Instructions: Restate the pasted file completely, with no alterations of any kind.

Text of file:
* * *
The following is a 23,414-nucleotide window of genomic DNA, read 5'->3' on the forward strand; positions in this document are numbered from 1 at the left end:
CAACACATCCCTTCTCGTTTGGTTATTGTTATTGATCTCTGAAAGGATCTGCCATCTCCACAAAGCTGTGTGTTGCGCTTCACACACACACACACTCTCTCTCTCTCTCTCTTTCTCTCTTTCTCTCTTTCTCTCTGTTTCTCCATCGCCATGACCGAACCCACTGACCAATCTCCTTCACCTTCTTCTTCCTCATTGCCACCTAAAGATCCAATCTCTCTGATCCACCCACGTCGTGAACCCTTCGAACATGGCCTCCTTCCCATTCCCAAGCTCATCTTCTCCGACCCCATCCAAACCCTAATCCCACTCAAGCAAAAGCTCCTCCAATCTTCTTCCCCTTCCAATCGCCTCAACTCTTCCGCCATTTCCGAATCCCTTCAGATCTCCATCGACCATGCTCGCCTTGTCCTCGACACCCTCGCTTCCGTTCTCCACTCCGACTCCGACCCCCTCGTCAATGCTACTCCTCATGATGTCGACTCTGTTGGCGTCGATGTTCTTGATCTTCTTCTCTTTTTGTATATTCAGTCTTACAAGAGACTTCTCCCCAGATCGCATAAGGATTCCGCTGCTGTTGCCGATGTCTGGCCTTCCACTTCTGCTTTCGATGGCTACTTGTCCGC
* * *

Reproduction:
The following is a 23,414-nucleotide window of genomic DNA, read 5'->3' on the forward strand; positions in this document are numbered from 1 at the left end:
CAACACATCCCTTCTCGTTTGGTTATTGTTATTGATCTCTGAAAGGATCTGCCATCTCCACAAAGCTGTGTGTTGCGCTTCACACACACACACACTCTCTCTCTCTCTCTCTTTCTCTCTTTCTCTCTTTCTCTCTGTTTCTCCATCGCCATGACCGAACCCACTGACCAATCTCCTTCACCTTCTTCTTCCTCATTGCCACCTAAAGATCCAATCTCTCTGATCCACCCACGTCGTGAACCCTTCGAACATGGCCTCCTTCCCATTCCCAAGCTCATCTTCTCCGACCCCATCCAAACCCTAATCCCACTCAAGCAAAAGCTCCTCCAATCTTCTTCCCCTTCCAATCGCCTCAACTCTTCCGCCATTTCCGAATCCCTTCAGATCTCCATCGACCATGCTCGCCTTGTCCTCGACACCCTCGCTTCCGTTCTCCACTCCGACTCCGACCCCCTCGTCAATGCTACTCCTCATGATGTCGACTCTGTTGGCGTCGATGTTCTTGATCTTCTTCTCTTTTTGTATATTCAGTCTTACAAGAGACTTCTCCCCAGATCGCATAAGGATTCCGCTGCTGTTGCCGATGTCTGGCCTTCCACTTCTGCTTTCGATGGCTACTTGTCCGC